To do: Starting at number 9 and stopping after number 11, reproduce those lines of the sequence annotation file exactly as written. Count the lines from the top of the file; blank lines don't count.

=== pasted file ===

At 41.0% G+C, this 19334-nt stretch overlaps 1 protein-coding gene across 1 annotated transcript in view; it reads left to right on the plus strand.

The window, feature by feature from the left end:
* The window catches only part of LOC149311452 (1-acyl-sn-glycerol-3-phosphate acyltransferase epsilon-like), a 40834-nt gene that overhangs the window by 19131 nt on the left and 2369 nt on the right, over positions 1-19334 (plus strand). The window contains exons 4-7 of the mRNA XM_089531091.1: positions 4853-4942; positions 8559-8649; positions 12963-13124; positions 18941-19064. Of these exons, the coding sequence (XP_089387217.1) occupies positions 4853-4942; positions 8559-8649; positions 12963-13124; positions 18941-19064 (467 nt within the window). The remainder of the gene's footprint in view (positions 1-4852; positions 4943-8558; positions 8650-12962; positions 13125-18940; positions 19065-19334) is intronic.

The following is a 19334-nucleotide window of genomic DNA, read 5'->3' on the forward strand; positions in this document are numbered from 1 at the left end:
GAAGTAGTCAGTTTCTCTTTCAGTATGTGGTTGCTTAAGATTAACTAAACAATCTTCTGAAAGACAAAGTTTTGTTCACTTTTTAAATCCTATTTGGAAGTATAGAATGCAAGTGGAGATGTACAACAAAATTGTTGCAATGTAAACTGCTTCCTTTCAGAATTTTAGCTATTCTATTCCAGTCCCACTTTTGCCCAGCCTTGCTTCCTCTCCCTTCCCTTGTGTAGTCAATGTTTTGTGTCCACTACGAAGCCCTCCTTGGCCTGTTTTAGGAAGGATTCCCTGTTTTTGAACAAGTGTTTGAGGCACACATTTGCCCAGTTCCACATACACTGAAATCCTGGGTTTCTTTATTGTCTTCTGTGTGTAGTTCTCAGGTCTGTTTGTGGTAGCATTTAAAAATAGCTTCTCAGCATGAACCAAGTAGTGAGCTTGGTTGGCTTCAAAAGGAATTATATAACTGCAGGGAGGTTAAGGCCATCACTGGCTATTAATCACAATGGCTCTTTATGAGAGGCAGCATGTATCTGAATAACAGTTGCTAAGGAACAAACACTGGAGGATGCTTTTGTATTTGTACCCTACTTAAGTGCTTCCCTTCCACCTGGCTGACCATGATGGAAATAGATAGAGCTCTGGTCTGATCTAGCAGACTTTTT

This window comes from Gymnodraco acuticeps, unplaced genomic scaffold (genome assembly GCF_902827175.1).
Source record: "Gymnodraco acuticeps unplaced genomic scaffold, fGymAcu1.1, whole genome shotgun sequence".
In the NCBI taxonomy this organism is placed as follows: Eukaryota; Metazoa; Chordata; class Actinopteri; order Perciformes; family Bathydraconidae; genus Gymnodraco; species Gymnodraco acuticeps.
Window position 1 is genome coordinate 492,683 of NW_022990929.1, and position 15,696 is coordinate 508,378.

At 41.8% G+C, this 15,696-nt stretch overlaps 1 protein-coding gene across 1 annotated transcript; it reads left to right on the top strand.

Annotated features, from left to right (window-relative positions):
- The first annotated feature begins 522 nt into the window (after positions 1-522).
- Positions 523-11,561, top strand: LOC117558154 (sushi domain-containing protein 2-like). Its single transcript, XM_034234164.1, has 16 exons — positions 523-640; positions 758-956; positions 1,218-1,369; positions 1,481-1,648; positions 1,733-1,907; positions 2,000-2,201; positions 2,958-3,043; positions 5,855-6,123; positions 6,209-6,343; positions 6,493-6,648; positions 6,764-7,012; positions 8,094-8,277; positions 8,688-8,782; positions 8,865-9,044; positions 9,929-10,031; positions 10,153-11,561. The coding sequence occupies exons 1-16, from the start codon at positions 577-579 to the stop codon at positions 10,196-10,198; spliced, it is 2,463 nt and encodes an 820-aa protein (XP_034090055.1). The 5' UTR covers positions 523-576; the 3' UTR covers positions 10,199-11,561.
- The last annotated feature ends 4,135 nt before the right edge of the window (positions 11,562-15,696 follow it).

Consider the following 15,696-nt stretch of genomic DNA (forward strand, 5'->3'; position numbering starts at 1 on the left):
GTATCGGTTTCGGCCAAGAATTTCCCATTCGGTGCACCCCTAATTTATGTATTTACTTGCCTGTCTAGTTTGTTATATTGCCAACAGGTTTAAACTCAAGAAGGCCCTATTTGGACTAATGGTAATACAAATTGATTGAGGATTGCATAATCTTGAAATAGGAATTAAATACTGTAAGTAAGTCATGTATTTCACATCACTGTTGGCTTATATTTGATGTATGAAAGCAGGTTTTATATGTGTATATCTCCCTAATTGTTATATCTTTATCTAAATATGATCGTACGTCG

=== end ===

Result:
Window position 1 is genome coordinate 492,683 of NW_022990929.1, and position 15,696 is coordinate 508,378.

At 41.8% G+C, this 15,696-nt stretch overlaps 1 protein-coding gene across 1 annotated transcript; it reads left to right on the top strand.

Annotated features, from left to right (window-relative positions):